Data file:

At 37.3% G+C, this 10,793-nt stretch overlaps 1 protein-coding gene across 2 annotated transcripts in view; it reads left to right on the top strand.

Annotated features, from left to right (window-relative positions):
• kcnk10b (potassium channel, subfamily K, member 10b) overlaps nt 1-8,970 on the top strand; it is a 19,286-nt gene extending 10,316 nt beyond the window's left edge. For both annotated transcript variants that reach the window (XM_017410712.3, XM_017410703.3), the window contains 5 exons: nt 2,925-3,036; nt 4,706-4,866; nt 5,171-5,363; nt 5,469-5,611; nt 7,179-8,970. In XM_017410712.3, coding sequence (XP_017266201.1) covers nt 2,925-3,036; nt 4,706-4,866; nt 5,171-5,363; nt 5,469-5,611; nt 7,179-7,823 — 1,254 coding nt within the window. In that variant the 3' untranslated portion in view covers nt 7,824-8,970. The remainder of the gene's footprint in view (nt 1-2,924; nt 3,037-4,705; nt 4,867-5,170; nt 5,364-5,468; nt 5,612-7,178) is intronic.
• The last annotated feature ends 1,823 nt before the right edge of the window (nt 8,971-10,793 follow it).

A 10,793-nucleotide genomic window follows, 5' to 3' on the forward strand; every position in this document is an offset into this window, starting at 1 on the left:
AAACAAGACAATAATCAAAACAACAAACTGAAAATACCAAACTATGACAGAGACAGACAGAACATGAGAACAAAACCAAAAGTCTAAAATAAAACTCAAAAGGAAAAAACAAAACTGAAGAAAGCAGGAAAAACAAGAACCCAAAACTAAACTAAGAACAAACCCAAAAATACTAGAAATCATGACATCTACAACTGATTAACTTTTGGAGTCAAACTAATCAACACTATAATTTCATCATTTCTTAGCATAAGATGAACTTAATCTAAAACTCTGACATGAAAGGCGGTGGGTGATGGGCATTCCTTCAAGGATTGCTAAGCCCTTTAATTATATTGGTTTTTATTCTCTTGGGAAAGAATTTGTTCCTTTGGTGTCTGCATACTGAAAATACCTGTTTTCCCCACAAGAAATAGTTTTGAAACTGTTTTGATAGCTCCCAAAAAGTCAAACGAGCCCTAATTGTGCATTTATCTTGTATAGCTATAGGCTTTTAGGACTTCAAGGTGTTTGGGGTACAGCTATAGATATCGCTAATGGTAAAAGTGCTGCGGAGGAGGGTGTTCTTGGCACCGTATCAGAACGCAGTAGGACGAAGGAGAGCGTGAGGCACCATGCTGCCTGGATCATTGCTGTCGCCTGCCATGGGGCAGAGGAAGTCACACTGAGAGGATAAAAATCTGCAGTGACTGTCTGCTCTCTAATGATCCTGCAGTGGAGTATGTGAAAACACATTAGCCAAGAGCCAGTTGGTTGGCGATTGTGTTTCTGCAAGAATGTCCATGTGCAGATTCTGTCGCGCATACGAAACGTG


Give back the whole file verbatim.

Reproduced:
At 37.3% G+C, this 10,793-nt stretch overlaps 1 protein-coding gene across 2 annotated transcripts in view; it reads left to right on the top strand.

Annotated features, from left to right (window-relative positions):
• kcnk10b (potassium channel, subfamily K, member 10b) overlaps nt 1-8,970 on the top strand; it is a 19,286-nt gene extending 10,316 nt beyond the window's left edge. For both annotated transcript variants that reach the window (XM_017410712.3, XM_017410703.3), the window contains 5 exons: nt 2,925-3,036; nt 4,706-4,866; nt 5,171-5,363; nt 5,469-5,611; nt 7,179-8,970. In XM_017410712.3, coding sequence (XP_017266201.1) covers nt 2,925-3,036; nt 4,706-4,866; nt 5,171-5,363; nt 5,469-5,611; nt 7,179-7,823 — 1,254 coding nt within the window. In that variant the 3' untranslated portion in view covers nt 7,824-8,970. The remainder of the gene's footprint in view (nt 1-2,924; nt 3,037-4,705; nt 4,867-5,170; nt 5,364-5,468; nt 5,612-7,178) is intronic.
• The last annotated feature ends 1,823 nt before the right edge of the window (nt 8,971-10,793 follow it).

A 10,793-nucleotide genomic window follows, 5' to 3' on the forward strand; every position in this document is an offset into this window, starting at 1 on the left:
AAACAAGACAATAATCAAAACAACAAACTGAAAATACCAAACTATGACAGAGACAGACAGAACATGAGAACAAAACCAAAAGTCTAAAATAAAACTCAAAAGGAAAAAACAAAACTGAAGAAAGCAGGAAAAACAAGAACCCAAAACTAAACTAAGAACAAACCCAAAAATACTAGAAATCATGACATCTACAACTGATTAACTTTTGGAGTCAAACTAATCAACACTATAATTTCATCATTTCTTAGCATAAGATGAACTTAATCTAAAACTCTGACATGAAAGGCGGTGGGTGATGGGCATTCCTTCAAGGATTGCTAAGCCCTTTAATTATATTGGTTTTTATTCTCTTGGGAAAGAATTTGTTCCTTTGGTGTCTGCATACTGAAAATACCTGTTTTCCCCACAAGAAATAGTTTTGAAACTGTTTTGATAGCTCCCAAAAAGTCAAACGAGCCCTAATTGTGCATTTATCTTGTATAGCTATAGGCTTTTAGGACTTCAAGGTGTTTGGGGTACAGCTATAGATATCGCTAATGGTAAAAGTGCTGCGGAGGAGGGTGTTCTTGGCACCGTATCAGAACGCAGTAGGACGAAGGAGAGCGTGAGGCACCATGCTGCCTGGATCATTGCTGTCGCCTGCCATGGGGCAGAGGAAGTCACACTGAGAGGATAAAAATCTGCAGTGACTGTCTGCTCTCTAATGATCCTGCAGTGGAGTATGTGAAAACACATTAGCCAAGAGCCAGTTGGTTGGCGATTGTGTTTCTGCAAGAATGTCCATGTGCAGATTCTGTCGCGCATACGAAACGTG